About Scanner abstraction - completely agree, we should refactored it into something easier customizable or replaceable. Your base class is a good starting point. I think we should start maybe even lower, with ultimate abstraction - seeing Scanner as just
a source of tokens, some ITokenStream interface. Then implement it at different levels, like you suggest. I will give it a serious thought, when I'm back to this area. Will definitely welcome any advice or feedback.
Separating interpreter/AST from parsing functionality - already done, will be in the next code drop. I agree, it will work better this way.
c preprocessor - big thing. Had been thinking lately about this as well. Before I comment on your solution, let's separate several distinct sub-types of preprocessor commands, which are really different:
1. conditional compilation commands like #ifdef (#if in c#) - assume we target logical expressions
2. macro definitions
3. macro expansions
4. everything else
So regarding particular design solutions, it's better to be precise about which subtype we're talking about. I assume you suggest to have an extra grammar for ALL of the subtypes. I would suggest something to handle subtypes separately. For conditional
compilation - let's allow to define an extra grammar for argument expressions, make it "pluggable", with some evaluation engine.
For #if version in c#, I think we don't need real interpreter with AST nodes. We can do it by evaluating directly the tree (iterating the tree) - just like SQL Search grammar does generating the SQL; the only difference is that we need to produce bool value
instead of string. So I suggest to have a preprocessor terminal into which you can hook a custom grammar/expr evaluator for conditional compilation. These would be different for c, c# or assembly.
Implementing skip/include source fragments. As far as I understood, you are planning to use a token filter for this, which would exclude token from "inactive" fragment. I don't think this would work. The problem is that the inactive fragment does not necesserily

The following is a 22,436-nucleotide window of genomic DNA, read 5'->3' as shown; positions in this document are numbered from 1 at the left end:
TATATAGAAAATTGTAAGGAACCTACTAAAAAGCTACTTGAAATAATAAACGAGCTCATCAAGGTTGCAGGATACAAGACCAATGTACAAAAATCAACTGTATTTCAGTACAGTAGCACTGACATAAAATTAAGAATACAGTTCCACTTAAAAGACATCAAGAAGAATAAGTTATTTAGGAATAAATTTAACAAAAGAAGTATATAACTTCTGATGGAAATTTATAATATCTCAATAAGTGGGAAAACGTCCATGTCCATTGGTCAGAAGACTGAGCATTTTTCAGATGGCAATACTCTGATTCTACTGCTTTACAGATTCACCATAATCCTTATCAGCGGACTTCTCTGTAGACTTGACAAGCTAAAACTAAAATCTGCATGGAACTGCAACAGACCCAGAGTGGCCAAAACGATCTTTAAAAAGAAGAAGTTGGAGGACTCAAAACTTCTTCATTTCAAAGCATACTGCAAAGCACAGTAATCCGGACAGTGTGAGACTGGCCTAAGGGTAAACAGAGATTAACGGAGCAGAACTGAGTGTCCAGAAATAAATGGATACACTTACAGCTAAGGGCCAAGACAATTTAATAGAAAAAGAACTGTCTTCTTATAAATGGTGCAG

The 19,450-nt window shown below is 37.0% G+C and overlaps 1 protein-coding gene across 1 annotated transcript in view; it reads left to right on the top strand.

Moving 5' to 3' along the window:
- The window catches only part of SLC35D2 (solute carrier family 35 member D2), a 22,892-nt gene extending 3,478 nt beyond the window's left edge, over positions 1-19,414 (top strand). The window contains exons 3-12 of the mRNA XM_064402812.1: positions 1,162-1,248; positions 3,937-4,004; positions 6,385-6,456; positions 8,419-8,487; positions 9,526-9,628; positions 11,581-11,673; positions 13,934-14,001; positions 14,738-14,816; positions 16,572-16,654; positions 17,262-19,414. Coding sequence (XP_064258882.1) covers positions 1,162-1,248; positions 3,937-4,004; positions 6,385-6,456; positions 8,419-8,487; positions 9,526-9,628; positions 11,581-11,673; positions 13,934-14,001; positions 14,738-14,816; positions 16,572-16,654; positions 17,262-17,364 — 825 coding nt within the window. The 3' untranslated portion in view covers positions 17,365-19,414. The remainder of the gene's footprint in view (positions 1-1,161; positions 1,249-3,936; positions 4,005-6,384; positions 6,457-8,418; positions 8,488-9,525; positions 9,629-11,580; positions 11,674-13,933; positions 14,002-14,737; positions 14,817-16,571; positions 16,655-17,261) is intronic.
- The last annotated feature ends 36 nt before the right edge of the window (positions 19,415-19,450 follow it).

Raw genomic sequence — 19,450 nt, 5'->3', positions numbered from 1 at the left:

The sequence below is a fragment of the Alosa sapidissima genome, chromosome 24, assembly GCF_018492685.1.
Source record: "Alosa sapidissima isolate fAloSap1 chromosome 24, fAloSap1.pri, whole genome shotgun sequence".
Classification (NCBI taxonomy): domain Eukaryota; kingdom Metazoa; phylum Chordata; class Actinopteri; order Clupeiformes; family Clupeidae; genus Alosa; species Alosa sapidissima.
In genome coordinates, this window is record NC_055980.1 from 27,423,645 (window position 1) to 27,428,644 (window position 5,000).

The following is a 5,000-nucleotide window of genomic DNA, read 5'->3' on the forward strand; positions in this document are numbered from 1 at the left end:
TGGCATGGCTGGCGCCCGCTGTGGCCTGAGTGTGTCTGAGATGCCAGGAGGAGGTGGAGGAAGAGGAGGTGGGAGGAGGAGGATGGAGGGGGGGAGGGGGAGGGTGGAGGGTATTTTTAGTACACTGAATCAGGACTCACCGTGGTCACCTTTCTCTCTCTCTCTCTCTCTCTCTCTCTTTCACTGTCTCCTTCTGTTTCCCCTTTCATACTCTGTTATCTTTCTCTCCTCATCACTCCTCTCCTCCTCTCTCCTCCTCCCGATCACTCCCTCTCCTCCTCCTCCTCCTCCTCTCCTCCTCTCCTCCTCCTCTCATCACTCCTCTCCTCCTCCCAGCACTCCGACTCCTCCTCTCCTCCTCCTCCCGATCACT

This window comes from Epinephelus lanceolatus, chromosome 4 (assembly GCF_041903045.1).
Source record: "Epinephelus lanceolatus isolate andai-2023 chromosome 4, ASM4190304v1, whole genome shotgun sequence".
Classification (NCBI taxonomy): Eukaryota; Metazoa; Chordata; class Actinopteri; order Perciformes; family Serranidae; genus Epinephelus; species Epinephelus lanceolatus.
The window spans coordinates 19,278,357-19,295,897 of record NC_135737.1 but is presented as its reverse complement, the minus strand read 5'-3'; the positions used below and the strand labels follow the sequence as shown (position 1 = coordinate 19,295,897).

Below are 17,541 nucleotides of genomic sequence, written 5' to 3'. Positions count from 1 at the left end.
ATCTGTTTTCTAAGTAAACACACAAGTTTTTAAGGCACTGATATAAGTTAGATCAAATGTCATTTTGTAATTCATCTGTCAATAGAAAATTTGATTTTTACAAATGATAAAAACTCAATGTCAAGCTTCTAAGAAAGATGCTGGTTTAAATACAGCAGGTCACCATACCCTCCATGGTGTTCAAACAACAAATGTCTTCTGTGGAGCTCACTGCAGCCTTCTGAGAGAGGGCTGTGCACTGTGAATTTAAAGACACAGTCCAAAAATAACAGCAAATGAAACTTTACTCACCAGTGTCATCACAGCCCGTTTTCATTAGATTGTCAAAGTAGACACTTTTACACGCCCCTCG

contain parseable/scannable text, it might be any garbage text. So the "#if.." terminal should fast-forward source position beyond any inactive fragments, so that scaner never sees them and never tries to tokenize them.
The same goes for macro expansions - I do not think token filter may be used here. Macro expansion in c (and alike language) should be done in source text. You cannot tokenize in advance the expanded macro once and then reuse it. First, it might not be possible
to tokenize at all the text with "unexpanded" macro in the context of language grammar. Secondly, often scanner asks for parser context (current state) to figure out how to scan the current input. This is quite important facility which is essential in many
languages. With pre-tokenized macro you can't use this.
But expanding macro into plain text poses another problem - how to "embed" this generated fragment into the input text. Modifying the source text itself is obviously not a good idea - we'll start generating a lot of "very long" strings. The alternative can
be some "chained" SourceStream, when we create temp SourceStream containing macro expansion. This temp object is backed up by original source stream, so it lets scanner transparently go thru macro expansion, and step beyond it into original stream. This requires
rethinking ISourceStream and Source impl. I still don't know how to do it - would welcome ideas. One thing that must be done is removing Text property from the interface and replacing it with some methods that allow terminals to do the same stuff efficiently
enough. (For ex: Text is useful for searching some symbol, like end of comment */; so instead of exposing Text directly, we can expose SearchSymbol method or something). So, here's my take on this.
Having custom scanner for preprocessor - I don't think that would pay off. Even if this custom scanner is really fast, we won't feel this improvement, as it would be used on smth like 1% of the source lines.
About Style cop - not a big fan of all these tools. But I do understand the importance of consistent style and formatting - and I hope you'd agree I'm consistent in my codebase. Just making the tool enforce certain the style is a trouble - when you have
to consiously deviate from standard for some reason, or when you prototype or make quick and dirty run of something. That's why I don't use these tools and do not recommend to anybody. Thanks for the input, let's continue and crack this preprocessor finally.